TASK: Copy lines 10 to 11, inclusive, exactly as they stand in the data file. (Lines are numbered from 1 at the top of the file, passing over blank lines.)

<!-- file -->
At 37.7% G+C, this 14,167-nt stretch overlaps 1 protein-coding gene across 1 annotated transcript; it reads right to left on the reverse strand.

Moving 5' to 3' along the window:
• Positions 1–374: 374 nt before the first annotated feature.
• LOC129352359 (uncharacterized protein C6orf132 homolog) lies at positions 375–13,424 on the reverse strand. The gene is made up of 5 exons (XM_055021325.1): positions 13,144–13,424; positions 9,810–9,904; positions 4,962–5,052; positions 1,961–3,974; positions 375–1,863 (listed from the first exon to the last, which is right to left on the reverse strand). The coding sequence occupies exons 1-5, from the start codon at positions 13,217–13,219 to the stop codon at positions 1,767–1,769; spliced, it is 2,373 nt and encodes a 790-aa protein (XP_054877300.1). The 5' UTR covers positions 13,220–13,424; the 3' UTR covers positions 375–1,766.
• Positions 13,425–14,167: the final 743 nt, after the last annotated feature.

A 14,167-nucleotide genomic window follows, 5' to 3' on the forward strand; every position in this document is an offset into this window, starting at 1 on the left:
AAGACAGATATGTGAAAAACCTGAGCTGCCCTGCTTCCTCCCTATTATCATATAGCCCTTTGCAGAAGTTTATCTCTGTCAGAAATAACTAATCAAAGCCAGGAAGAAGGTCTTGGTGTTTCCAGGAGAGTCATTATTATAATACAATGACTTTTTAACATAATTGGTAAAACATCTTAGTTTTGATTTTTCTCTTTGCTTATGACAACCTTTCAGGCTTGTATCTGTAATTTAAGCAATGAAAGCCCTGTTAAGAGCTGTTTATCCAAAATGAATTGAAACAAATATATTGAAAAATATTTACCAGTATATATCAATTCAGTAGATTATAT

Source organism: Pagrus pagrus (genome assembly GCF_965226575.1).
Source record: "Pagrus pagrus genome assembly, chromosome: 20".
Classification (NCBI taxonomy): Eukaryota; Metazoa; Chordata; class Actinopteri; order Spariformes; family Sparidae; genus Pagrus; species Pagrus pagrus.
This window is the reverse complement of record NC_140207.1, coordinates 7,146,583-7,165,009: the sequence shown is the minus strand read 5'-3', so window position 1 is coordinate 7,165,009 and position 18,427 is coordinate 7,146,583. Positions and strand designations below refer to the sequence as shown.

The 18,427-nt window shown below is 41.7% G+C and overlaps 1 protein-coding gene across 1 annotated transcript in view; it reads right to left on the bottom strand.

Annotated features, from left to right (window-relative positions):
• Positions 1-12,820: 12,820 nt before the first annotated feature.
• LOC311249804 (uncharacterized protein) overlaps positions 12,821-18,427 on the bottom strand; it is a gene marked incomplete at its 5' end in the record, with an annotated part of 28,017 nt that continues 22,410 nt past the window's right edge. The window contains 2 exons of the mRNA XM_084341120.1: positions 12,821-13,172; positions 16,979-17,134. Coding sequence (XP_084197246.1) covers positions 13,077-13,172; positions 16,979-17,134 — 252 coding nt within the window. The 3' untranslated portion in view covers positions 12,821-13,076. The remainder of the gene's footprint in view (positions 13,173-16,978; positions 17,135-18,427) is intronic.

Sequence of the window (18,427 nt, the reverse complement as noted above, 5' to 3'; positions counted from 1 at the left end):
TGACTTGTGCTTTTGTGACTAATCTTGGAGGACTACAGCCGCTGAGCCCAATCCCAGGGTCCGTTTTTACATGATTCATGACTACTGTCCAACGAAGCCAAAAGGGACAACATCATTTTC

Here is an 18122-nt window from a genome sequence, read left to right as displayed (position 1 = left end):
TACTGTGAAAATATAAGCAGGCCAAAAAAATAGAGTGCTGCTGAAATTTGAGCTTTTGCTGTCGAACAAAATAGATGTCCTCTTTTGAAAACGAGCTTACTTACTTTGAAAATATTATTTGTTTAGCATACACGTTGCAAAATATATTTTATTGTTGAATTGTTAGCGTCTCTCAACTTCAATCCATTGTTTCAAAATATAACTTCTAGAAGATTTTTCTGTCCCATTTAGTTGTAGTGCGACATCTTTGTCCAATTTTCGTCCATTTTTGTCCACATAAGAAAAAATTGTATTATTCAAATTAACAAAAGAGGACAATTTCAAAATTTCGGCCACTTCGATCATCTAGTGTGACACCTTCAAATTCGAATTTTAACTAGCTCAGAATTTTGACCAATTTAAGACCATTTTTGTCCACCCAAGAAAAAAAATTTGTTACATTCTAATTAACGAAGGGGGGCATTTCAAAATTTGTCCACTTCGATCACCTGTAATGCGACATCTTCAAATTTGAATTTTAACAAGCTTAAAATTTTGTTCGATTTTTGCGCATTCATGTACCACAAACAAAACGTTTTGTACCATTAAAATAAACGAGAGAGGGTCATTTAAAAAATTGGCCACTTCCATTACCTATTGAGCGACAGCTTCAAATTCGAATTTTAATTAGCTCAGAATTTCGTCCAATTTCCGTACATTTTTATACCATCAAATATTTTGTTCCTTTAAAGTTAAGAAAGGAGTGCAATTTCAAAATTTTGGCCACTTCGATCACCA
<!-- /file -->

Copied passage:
Classification (NCBI taxonomy): Eukaryota; Metazoa; Chordata; class Actinopteri; order Spariformes; family Sparidae; genus Pagrus; species Pagrus pagrus.
This window is the reverse complement of record NC_140207.1, coordinates 7,146,583-7,165,009: the sequence shown is the minus strand read 5'-3', so window position 1 is coordinate 7,165,009 and position 18,427 is coordinate 7,146,583. Positions and strand designations below refer to the sequence as shown.